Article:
What to Expect During a Dental Visit
On your first dental visit:
Arrive 15 minutes early to fill out paperwork. Have your insurance and photo ID available, as well as a current list of medications.
A full health history will be reviewed. Answer all questions honestly and completely. Your safety and health depend on a trusting relationship with your provider.
Expect your blood pressure to be taken.
Expect a thorough exam of your head/neck, teeth, gums, surrounding tissue, and skin.
A complete set of X-rays may need to be taken.
Expect a diagnosis of the condition of your teeth and gums.
A plan of care is usually developed and reviewed with you about what corrective treatments need to be done.
Do not expect a dental cleaning at the first visit if it has been several years since your last visit.
Follow up visits:
Arrive on time.
If your medical history or medications have changed, tell your dentist or hygienist.
Expect to have updates of X-rays, blood pressure, and oral cancer exam.
How often should I see my dental professional?
Always follow the advice of your dentist or hygienist. The return visits after active treatment are personalized and based on your history and risk for oral disease.
Should I ask what measures my dental office takes to prevent the spread of infection?
Yes, you should ask and get understandable answers. You need to feel comfortable with your care setting.
Some easy things to look for are:
- Handwashing before and after gloving.
- Protective equipment, such as gloves, eyewear, masks, and long-sleeved lab coats or disposable gowns, are used with every patient.
- Ask your dentist about the sterilization process used in their practice.
- Disposable items, like needles, are NEVER reused and dental instruments should be in sealed packages.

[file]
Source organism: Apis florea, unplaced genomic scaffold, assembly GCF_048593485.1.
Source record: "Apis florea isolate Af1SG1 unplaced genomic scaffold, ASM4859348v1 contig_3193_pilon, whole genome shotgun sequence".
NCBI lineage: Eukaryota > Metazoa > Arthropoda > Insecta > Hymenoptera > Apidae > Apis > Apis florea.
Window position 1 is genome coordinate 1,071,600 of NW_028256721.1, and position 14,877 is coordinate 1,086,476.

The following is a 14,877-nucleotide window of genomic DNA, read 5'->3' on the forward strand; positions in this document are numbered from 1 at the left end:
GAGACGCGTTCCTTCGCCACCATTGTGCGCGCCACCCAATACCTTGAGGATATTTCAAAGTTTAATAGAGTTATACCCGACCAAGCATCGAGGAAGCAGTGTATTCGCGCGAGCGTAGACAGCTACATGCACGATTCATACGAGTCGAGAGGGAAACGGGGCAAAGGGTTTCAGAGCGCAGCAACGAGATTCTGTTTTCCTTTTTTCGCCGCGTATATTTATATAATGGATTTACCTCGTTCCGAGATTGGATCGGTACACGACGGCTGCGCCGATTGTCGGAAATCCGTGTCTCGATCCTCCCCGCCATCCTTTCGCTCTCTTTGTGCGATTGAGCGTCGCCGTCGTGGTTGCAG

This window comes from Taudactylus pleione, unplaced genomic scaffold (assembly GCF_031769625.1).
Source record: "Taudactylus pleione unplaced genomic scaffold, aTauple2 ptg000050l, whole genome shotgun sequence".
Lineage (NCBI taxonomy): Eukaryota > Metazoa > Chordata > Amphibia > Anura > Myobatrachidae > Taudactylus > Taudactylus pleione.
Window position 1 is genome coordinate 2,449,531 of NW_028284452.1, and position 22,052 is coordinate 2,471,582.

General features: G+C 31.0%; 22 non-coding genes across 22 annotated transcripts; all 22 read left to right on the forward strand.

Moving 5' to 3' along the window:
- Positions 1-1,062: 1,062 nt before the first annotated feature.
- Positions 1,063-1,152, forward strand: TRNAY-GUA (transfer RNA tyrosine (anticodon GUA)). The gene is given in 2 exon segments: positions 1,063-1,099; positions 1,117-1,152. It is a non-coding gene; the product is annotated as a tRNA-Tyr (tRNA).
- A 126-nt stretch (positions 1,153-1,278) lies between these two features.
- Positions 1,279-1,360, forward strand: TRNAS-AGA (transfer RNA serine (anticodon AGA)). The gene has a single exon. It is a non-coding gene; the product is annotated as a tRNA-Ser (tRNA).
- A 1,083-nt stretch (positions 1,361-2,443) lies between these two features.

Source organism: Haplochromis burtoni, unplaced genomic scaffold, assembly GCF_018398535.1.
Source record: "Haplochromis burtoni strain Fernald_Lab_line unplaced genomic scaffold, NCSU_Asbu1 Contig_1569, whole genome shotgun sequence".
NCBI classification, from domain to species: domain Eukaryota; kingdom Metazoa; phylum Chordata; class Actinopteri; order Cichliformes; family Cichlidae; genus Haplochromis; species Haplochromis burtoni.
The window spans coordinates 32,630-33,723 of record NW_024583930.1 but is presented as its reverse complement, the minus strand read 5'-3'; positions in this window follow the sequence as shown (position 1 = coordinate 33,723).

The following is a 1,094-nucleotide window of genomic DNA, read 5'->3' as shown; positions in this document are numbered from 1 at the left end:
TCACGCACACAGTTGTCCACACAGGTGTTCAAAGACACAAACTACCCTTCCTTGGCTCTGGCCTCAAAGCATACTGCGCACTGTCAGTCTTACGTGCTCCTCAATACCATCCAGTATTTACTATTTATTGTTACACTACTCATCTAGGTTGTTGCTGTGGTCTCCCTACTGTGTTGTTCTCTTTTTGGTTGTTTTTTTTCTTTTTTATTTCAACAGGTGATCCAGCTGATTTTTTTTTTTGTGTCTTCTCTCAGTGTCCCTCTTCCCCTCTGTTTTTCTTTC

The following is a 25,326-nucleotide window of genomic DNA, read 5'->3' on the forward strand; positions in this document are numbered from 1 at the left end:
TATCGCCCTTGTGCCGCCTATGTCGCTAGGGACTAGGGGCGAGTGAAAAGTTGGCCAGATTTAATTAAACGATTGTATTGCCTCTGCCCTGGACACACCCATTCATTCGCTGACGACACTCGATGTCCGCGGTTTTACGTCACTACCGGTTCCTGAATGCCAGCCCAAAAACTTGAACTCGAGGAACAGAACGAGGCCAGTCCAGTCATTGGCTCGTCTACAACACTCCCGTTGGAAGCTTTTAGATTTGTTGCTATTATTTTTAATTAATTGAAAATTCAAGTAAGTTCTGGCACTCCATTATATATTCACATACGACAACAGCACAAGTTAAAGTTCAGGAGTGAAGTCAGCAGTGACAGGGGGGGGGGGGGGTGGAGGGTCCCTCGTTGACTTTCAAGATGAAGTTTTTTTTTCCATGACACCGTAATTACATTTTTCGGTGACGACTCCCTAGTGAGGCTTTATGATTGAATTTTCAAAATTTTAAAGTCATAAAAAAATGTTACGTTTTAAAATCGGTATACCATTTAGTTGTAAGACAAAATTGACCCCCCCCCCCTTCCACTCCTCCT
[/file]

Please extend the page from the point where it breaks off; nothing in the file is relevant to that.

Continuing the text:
- All surfaces should appear clean.
- There should be no food items in the clinic area.
My dental professional tells me to close around the “straw” to remove water and debris more quickly. Is this okay?
No, the dentist or hygienist should not advise you to close your lips tightly around the suction. This may cause the liquid in the tubing to flow backward and be pulled into your mouth. This is known as backflow.
Are dental X-rays safe?
Dental X-rays are the best way to diagnose cavities between the teeth and periodontal (gum) disease, and radiation exposure from dental X-rays is very low. We receive approximately an equal amount of radiation daily just from our environment.
Should I ask if my dental provider holds a current license to practice in my state?
Yes, you can ask to see it! Dentists and dental hygienists hold a state license with the Illinois Department of Professional Regulation.
Their current license must be on display in his or her place of employment.
Should I report any suspicious practices or unlicensed dental providers?
Yes, always protect yourself and others. If things in the dental office cause concern or if the person working in your mouth does not have a license, report it to the Illinois Department of Professional Regulation.